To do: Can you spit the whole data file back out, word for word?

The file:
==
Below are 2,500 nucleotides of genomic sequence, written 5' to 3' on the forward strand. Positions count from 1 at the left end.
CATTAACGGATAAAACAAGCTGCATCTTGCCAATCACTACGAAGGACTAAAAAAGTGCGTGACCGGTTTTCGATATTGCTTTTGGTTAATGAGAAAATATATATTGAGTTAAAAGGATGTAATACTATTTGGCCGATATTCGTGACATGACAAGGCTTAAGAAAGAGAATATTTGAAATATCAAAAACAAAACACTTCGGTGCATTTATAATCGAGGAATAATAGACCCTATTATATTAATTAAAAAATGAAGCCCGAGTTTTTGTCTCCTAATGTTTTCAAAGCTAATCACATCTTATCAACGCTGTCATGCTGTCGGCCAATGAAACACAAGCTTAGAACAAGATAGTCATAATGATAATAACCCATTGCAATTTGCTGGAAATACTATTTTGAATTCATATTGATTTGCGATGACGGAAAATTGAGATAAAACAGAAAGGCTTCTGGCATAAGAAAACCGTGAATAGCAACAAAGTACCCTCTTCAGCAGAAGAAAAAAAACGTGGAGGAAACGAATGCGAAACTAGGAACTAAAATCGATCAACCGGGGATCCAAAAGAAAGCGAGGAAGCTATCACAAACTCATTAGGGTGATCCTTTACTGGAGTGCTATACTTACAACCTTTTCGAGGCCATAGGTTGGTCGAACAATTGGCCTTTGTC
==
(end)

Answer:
Below are 2,500 nucleotides of genomic sequence, written 5' to 3' on the forward strand. Positions count from 1 at the left end.
CATTAACGGATAAAACAAGCTGCATCTTGCCAATCACTACGAAGGACTAAAAAAGTGCGTGACCGGTTTTCGATATTGCTTTTGGTTAATGAGAAAATATATATTGAGTTAAAAGGATGTAATACTATTTGGCCGATATTCGTGACATGACAAGGCTTAAGAAAGAGAATATTTGAAATATCAAAAACAAAACACTTCGGTGCATTTATAATCGAGGAATAATAGACCCTATTATATTAATTAAAAAATGAAGCCCGAGTTTTTGTCTCCTAATGTTTTCAAAGCTAATCACATCTTATCAACGCTGTCATGCTGTCGGCCAATGAAACACAAGCTTAGAACAAGATAGTCATAATGATAATAACCCATTGCAATTTGCTGGAAATACTATTTTGAATTCATATTGATTTGCGATGACGGAAAATTGAGATAAAACAGAAAGGCTTCTGGCATAAGAAAACCGTGAATAGCAACAAAGTACCCTCTTCAGCAGAAGAAAAAAAACGTGGAGGAAACGAATGCGAAACTAGGAACTAAAATCGATCAACCGGGGATCCAAAAGAAAGCGAGGAAGCTATCACAAACTCATTAGGGTGATCCTTTACTGGAGTGCTATACTTACAACCTTTTCGAGGCCATAGGTTGGTCGAACAATTGGCCTTTGTC